12 Matching Annotations
  1. Dec 2018
    1. Alzheimer's disease (AD) is not normally diagnosed until later in life, although evidence suggests that the disease starts at a much earlier age. Risk factors for AD, such as diabetes, hypertension and obesity, are known to have their affects during mid-life, though events very early in life, including maternal over-nutrition, can predispose offspring to develop these conditions. This study tested whether over-nutrition during pregnancy and lactation affected the development of AD in offspring, using a transgenic AD mouse model. Female triple-transgenic AD dam mice (3xTgAD) were exposed to a high-fat (60% energy from fat) or control diet during pregnancy and lactation. After weaning (at 3 weeks of age), female offspring were placed on a control diet and monitored up until 12 months of age during which time behavioural tests were performed. A transient increase in body weight was observed in 4-week-old offspring 3xTgAD mice from dams fed a high-fat diet. However, by 5 weeks of age the body weight of 3xTgAD mice from the maternal high-fat fed group was no different when compared to control-fed mice. A maternal high-fat diet led to a significant impairment in memory in 2- and 12-month-old 3xTgAD offspring mice when compared to offspring from control fed dams. These effects of a maternal high-fat diet on memory were accompanied by a significant increase (50%) in the number of tau positive neurones in the hippocampus. These data demonstrate that a high-fat diet during pregnancy and lactation increases memory impairments in female 3xTgAD mice and suggest that early life events during development might influence the onset and progression of AD later in life.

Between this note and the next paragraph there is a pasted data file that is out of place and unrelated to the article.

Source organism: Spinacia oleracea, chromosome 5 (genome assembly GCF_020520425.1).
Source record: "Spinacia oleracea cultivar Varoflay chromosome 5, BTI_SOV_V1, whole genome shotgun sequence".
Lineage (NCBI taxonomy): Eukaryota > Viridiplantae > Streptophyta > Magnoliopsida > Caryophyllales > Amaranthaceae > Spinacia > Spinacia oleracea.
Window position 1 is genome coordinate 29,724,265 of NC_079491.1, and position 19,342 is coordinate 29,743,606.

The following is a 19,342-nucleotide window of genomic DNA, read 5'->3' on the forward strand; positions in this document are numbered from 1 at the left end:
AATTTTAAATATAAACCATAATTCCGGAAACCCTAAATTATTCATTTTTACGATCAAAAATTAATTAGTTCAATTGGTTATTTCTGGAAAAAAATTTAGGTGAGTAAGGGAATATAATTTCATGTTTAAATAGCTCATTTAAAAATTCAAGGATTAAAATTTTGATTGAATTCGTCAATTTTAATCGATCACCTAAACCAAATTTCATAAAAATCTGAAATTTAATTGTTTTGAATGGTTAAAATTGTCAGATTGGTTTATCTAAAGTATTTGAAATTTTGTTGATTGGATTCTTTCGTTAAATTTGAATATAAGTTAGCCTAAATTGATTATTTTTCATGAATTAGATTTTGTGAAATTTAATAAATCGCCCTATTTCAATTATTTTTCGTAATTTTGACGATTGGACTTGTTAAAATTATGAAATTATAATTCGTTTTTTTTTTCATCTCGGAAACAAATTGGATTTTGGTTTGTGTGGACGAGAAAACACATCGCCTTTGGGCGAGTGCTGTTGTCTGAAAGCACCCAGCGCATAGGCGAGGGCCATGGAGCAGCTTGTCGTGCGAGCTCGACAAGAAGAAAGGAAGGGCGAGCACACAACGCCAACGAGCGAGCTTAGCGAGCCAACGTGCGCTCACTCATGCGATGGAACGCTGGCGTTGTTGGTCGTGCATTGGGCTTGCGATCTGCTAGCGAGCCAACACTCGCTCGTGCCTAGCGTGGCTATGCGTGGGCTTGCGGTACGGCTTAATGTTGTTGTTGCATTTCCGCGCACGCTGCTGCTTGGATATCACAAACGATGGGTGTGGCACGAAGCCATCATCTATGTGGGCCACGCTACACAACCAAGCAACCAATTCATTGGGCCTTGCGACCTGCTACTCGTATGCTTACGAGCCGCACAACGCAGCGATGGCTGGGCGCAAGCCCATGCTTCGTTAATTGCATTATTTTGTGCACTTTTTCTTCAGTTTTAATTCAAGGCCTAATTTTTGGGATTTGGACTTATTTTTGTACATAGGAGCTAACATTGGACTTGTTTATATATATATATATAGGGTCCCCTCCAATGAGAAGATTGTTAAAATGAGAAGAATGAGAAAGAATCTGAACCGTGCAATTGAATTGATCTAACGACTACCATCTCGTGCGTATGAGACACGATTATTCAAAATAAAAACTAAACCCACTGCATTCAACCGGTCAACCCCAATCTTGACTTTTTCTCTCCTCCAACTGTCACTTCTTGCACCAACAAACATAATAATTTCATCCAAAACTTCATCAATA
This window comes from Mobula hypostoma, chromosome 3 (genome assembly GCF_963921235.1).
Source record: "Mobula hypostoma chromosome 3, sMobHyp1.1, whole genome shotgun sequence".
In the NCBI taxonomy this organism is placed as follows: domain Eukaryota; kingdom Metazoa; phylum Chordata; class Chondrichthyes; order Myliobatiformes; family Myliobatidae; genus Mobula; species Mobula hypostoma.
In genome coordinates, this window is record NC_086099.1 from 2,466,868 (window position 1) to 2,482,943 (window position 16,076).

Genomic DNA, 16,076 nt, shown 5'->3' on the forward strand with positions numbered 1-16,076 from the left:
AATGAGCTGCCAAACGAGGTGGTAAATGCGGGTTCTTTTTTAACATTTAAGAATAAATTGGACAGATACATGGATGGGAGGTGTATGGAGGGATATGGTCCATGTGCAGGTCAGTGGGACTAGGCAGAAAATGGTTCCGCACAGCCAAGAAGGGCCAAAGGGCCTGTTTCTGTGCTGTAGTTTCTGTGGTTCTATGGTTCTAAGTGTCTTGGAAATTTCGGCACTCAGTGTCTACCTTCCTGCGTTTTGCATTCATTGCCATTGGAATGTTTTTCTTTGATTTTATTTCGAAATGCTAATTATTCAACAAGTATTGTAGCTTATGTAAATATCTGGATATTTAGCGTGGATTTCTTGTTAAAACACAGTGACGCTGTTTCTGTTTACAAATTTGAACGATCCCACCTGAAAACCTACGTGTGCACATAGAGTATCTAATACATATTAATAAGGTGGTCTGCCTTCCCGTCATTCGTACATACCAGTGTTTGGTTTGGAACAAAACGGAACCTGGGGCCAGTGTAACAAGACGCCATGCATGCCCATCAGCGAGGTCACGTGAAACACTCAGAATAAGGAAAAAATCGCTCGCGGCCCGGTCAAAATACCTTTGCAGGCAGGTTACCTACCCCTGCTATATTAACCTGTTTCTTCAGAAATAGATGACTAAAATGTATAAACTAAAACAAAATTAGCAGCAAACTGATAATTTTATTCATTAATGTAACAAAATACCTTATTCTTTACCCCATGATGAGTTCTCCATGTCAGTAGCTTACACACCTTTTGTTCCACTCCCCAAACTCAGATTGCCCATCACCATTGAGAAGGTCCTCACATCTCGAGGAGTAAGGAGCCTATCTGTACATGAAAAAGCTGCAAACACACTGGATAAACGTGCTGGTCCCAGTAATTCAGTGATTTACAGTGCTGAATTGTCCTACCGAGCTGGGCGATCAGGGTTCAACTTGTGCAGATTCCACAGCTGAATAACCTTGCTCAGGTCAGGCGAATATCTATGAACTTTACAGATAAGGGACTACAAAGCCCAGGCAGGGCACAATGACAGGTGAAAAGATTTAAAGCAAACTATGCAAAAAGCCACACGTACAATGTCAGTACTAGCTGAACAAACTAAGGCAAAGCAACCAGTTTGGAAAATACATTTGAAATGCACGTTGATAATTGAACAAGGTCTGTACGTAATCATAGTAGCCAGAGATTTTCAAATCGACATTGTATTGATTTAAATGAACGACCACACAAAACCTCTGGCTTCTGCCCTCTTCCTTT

2. Nov 2018